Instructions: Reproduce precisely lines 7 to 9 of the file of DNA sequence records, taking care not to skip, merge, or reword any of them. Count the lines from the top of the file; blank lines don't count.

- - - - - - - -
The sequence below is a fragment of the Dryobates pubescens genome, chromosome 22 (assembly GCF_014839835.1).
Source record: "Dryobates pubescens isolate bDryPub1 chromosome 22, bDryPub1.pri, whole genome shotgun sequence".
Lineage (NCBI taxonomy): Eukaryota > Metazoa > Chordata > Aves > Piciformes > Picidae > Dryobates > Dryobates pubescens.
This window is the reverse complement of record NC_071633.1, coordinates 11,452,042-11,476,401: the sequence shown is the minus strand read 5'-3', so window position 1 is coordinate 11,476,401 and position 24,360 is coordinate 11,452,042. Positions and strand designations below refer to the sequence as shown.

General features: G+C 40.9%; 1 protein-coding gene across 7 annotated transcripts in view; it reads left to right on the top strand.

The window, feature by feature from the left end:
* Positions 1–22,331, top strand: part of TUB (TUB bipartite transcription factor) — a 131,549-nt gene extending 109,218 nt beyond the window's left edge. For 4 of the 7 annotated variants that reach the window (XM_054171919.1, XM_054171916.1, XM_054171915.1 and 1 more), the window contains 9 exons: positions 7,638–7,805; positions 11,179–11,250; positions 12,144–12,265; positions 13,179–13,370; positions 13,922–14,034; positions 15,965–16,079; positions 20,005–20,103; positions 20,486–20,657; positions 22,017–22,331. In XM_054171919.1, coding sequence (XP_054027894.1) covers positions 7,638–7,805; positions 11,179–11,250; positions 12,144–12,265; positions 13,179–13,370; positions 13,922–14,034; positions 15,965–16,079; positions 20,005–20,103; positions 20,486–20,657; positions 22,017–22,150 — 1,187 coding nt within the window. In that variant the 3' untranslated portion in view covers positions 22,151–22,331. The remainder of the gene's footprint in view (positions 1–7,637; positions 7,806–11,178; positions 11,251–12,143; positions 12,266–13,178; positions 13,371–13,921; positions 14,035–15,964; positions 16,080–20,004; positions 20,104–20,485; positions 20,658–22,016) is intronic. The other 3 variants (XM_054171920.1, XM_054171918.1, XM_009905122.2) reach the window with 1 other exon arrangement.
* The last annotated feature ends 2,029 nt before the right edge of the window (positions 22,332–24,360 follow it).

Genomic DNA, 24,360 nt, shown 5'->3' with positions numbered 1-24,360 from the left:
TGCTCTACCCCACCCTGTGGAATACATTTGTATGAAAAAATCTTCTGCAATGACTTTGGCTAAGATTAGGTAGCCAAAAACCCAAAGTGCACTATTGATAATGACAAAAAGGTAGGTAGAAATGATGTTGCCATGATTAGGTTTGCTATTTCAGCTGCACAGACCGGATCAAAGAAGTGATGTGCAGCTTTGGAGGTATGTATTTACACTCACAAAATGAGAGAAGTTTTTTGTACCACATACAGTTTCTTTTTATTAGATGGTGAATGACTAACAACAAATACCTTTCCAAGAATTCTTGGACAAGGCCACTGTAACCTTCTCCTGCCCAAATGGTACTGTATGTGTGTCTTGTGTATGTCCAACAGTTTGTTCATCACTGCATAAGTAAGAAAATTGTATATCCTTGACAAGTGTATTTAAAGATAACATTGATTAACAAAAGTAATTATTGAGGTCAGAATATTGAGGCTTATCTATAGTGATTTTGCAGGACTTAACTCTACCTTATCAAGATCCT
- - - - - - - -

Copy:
* Positions 1–22,331, top strand: part of TUB (TUB bipartite transcription factor) — a 131,549-nt gene extending 109,218 nt beyond the window's left edge. For 4 of the 7 annotated variants that reach the window (XM_054171919.1, XM_054171916.1, XM_054171915.1 and 1 more), the window contains 9 exons: positions 7,638–7,805; positions 11,179–11,250; positions 12,144–12,265; positions 13,179–13,370; positions 13,922–14,034; positions 15,965–16,079; positions 20,005–20,103; positions 20,486–20,657; positions 22,017–22,331. In XM_054171919.1, coding sequence (XP_054027894.1) covers positions 7,638–7,805; positions 11,179–11,250; positions 12,144–12,265; positions 13,179–13,370; positions 13,922–14,034; positions 15,965–16,079; positions 20,005–20,103; positions 20,486–20,657; positions 22,017–22,150 — 1,187 coding nt within the window. In that variant the 3' untranslated portion in view covers positions 22,151–22,331. The remainder of the gene's footprint in view (positions 1–7,637; positions 7,806–11,178; positions 11,251–12,143; positions 12,266–13,178; positions 13,371–13,921; positions 14,035–15,964; positions 16,080–20,004; positions 20,104–20,485; positions 20,658–22,016) is intronic. The other 3 variants (XM_054171920.1, XM_054171918.1, XM_009905122.2) reach the window with 1 other exon arrangement.
* The last annotated feature ends 2,029 nt before the right edge of the window (positions 22,332–24,360 follow it).

Genomic DNA, 24,360 nt, shown 5'->3' with positions numbered 1-24,360 from the left: